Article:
Pass-Over The Hostess Gift?


Ella and her husband recently moved to Chicago, where they’re just getting settled.  Ella’s second cousin Janie, whom she hasn’t seen in several years, was kind enough to invite them to a Passover seder at her home this coming weekend.  When Ella asked Janie what she could bring, Janie adamantly replied.  “Not a thing!  We’ll take care of everything.  I love making dessert, the meal is covered, we’re a sober house, and little Matty is allergic to flowers.”

Given that the hostess has suggested that her household has many restrictions, Ella is wondering if it’s okay to go empty handed?  Her mother told her absolutely not, while some friends say that it may actually be disrespectful to bring a contribution after Janie asked her not to.

What would you do?  Bring a gift or not?  And if you were to bring some sort of thank you present, what would be an appropriate gesture if wine and flowers are off the list?  Tell us what you think!

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5 Responses to “Pass-Over The Hostess Gift?”

  1. Dezygnher says:

    I wanted to give my aunt a gift for her 75th birthday; she is always a great hostess and told all guests thank you but no thank you regarding gifts.

    I found a picture of her and my mother preparing for my parents wedding day, enlarged, framed, and wrapped it as a gift.

    I could see in her eyes as well as her families faces it brought back fond memories and was appreciated.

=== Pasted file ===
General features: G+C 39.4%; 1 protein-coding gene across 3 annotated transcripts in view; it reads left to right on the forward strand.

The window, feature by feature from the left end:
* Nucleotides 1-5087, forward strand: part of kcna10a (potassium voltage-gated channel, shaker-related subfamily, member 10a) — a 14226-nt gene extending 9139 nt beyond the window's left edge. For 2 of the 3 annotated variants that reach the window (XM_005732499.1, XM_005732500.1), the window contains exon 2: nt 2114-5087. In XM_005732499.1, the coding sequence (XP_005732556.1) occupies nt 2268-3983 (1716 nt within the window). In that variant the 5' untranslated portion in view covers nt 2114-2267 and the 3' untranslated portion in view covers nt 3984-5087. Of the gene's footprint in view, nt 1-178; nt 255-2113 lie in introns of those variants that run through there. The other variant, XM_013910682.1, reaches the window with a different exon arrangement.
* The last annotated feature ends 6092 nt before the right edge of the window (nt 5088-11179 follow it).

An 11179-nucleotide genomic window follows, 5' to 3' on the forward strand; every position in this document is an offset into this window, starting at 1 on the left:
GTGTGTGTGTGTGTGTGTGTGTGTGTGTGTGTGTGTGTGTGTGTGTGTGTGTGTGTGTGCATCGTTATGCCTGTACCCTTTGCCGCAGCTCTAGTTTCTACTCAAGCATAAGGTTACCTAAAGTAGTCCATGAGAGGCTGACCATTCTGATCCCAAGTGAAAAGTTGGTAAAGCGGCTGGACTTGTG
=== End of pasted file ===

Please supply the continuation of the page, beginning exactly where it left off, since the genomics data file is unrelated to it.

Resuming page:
I believe a gift to a charity our families might have an association with would also have been appreciated.

  2. Simone M says:

    This is a real tough one, as I too would feel very uncomfortable going empty handed. On the other hand, the hostess was VERY clear that she didn’t want anything. She’s obviously been on the receiving end of gifts that create allergies, or are not appropriate to have in the house during Passover week.

    What I would do is go to the Passover dinner empty handed and then observe their house and their habits, and judging by how they live and their likes/dislikes I would send a gift after the dinner. For example if they’re tea or coffee afiicionados, send an assortment of a gourmet variety. Or look at the style of their home and then send an appropriate serving platter, salad tongs, water pitcher, etc that they could use for a future dinner. If they use nice hand soaps in the bathroom, send some of those. Other objects could be: Linen napkins, pretty kitchen towels, a coffee table book if they show a hobby for something (ie, fashion photography, old movie photos, antique furniture, etc)

  3. Jan says:

    NEVER go empty handed!!! You could bring a book, soaps, a gift card, candy,or any trinket or personal something and it will be appreciated. Never go to someone’s house without something that shows your appreciation. Respect what she doesn’t want, but acknowledge her hospitality to invite you.

  4. louie says:

    Of course, never go empty handed. I’d suggest a very nicely wrapped box of Alka Seltzer, but obviously that wouldn’t go over to big unless you knew they had a great sense of humor. But all kidding aside, Maybe a book about Passover or a nice set of holiday candles, etc. would be a great offering.

  5. Liz says:

    I’d definitely bring something- especially because she doesn’t know them very well. Books, candles etc are all great ideas.

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